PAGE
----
CLL: Which concept in BFST would you say have been the most helpful in navigating a long pastoral tenure for you?
Maccini: I think differentiation of self. I choose this one as I recall a powerful example occurred early on when I first learned Bowen theory. My husband and I were co-pastors at the time. The matriarch of the church died. She was also the matriarch of the town and her sons and daughters considered both their parents (their dad had died about 10 years before) valuable citizens of the area.
The eldest daughter, who had come from across country when her mother was dying, yelled at one of my husband in the hospital, telling him that he wouldn’t have his job without her mother’s support and that he never realized how sick her mother was. He let her vent and did not say much back with her except that he was sorry about her mother’s mortal illness. When it came to planning the funeral, the daughter met with me, and I recognized that this family was full of anxiety and intensity and that there was much more going on that what was on the surface. I spent four hours with the daughter planning for the funeral, basically being present to her. Plans that were made at that meeting were later canceled by the daughter, and the daughter claimed that I had made a promise to her during the meeting that I didn’t keep. (I experienced this as sabotage.) It seemed like an act of will for both co-pastors to stick to our vision– to provide a meaningful memorial service for the congregation and the community for a church member for whom we greatly respected. Keeping in mind that there was enormous anxiety in the family and that the eldest daughter was the primary one reacting to the anxiety was important to help us, the co-pastors, keep focused on our job and goal, to provide a meaningful service. A year later, the eldest daughter came to us and apologized for her behavior around the time of her mother’s death.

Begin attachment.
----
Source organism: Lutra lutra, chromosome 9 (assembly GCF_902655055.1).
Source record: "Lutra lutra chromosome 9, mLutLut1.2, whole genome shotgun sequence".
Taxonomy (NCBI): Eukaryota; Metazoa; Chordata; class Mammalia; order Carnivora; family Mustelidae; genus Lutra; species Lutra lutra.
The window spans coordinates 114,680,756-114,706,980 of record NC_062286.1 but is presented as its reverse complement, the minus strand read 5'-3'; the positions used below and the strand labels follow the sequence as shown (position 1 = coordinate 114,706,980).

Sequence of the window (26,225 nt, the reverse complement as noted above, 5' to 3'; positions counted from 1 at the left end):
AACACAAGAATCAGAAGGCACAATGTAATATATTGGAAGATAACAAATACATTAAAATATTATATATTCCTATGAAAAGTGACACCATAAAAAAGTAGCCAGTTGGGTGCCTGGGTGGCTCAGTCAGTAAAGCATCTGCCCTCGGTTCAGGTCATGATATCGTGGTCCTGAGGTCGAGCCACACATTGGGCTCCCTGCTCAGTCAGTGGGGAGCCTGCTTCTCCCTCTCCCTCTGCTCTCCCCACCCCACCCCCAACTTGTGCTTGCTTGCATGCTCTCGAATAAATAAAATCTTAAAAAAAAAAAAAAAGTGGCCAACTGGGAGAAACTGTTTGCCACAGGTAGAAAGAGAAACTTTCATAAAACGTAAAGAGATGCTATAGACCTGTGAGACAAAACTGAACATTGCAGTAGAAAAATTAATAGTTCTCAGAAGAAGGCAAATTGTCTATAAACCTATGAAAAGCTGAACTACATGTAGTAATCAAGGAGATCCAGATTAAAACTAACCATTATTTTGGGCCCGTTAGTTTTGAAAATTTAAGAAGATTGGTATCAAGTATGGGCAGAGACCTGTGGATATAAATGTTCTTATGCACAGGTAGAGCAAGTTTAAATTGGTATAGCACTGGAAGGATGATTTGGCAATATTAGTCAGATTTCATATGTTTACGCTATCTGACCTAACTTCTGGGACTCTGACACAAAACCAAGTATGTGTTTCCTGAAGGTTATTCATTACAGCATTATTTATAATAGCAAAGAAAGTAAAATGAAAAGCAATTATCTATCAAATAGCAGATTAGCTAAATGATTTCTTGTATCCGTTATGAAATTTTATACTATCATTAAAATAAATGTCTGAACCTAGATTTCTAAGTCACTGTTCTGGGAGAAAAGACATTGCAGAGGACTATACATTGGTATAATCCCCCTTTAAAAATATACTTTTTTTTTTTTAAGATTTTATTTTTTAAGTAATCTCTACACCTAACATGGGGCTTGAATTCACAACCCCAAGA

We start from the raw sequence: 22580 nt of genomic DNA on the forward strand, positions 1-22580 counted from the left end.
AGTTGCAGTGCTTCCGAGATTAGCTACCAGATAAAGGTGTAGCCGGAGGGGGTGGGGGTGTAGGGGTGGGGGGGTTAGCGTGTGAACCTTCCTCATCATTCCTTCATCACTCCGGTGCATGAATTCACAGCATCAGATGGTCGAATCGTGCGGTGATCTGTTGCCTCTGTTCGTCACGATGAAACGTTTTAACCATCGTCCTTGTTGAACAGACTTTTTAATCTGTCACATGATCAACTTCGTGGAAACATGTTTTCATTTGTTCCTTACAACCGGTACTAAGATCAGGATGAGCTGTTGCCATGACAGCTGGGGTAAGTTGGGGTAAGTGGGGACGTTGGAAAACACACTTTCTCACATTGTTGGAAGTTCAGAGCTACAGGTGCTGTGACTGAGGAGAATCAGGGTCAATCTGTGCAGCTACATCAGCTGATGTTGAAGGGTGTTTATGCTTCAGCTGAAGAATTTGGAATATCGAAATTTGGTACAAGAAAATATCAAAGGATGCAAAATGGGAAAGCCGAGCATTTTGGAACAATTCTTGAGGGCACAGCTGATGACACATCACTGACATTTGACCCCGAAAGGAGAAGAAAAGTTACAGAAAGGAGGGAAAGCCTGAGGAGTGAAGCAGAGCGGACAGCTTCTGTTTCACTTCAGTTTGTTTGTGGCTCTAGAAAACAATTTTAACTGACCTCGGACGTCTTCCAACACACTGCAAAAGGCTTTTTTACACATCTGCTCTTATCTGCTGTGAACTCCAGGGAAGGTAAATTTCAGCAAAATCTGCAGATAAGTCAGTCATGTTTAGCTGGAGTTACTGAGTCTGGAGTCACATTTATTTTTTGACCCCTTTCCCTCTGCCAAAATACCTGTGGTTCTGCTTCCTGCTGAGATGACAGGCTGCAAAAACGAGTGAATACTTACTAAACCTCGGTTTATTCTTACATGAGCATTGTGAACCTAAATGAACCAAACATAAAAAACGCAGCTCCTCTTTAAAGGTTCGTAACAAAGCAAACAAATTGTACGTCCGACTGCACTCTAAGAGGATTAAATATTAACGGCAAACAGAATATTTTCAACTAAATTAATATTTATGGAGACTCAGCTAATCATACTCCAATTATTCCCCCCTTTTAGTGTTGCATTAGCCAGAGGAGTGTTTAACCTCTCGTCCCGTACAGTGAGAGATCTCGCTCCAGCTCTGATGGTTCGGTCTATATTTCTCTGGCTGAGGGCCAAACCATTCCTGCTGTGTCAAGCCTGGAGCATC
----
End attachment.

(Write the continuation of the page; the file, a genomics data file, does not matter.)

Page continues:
CLL: Can you describe how you perceive BFST to have been a resource for you as a pastor?. In what ways has the theory been helpful? How do you make use of it? How does it make a difference?